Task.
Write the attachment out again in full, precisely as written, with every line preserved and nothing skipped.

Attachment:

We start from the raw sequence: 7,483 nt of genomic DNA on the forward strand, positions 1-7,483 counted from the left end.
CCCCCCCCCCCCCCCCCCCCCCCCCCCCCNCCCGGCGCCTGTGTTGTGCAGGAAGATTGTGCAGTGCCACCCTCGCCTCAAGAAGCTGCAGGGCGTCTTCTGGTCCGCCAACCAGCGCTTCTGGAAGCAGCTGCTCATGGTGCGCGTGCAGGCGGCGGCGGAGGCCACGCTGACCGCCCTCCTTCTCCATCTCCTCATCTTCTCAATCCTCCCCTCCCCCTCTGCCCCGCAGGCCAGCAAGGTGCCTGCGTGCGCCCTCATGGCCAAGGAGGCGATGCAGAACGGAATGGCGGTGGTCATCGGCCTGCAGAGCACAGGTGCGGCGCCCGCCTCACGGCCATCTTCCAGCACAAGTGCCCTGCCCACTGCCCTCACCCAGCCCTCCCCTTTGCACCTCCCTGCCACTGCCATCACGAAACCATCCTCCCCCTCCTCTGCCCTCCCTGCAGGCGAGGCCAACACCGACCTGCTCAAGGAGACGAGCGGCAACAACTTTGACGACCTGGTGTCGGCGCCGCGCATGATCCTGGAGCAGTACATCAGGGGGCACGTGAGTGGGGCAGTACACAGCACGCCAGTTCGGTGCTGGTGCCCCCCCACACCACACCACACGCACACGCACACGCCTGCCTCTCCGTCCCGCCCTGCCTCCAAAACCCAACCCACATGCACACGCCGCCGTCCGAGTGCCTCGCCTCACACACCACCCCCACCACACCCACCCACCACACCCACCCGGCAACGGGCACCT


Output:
We start from the raw sequence: 7,483 nt of genomic DNA on the forward strand, positions 1-7,483 counted from the left end.
CCCCCCCCCCCCCCCCCCCCCCCCCCCCCNCCCGGCGCCTGTGTTGTGCAGGAAGATTGTGCAGTGCCACCCTCGCCTCAAGAAGCTGCAGGGCGTCTTCTGGTCCGCCAACCAGCGCTTCTGGAAGCAGCTGCTCATGGTGCGCGTGCAGGCGGCGGCGGAGGCCACGCTGACCGCCCTCCTTCTCCATCTCCTCATCTTCTCAATCCTCCCCTCCCCCTCTGCCCCGCAGGCCAGCAAGGTGCCTGCGTGCGCCCTCATGGCCAAGGAGGCGATGCAGAACGGAATGGCGGTGGTCATCGGCCTGCAGAGCACAGGTGCGGCGCCCGCCTCACGGCCATCTTCCAGCACAAGTGCCCTGCCCACTGCCCTCACCCAGCCCTCCCCTTTGCACCTCCCTGCCACTGCCATCACGAAACCATCCTCCCCCTCCTCTGCCCTCCCTGCAGGCGAGGCCAACACCGACCTGCTCAAGGAGACGAGCGGCAACAACTTTGACGACCTGGTGTCGGCGCCGCGCATGATCCTGGAGCAGTACATCAGGGGGCACGTGAGTGGGGCAGTACACAGCACGCCAGTTCGGTGCTGGTGCCCCCCCACACCACACCACACGCACACGCACACGCCTGCCTCTCCGTCCCGCCCTGCCTCCAAAACCCAACCCACATGCACACGCCGCCGTCCGAGTGCCTCGCCTCACACACCACCCCCACCACACCCACCCACCACACCCACCCGGCAACGGGCACCT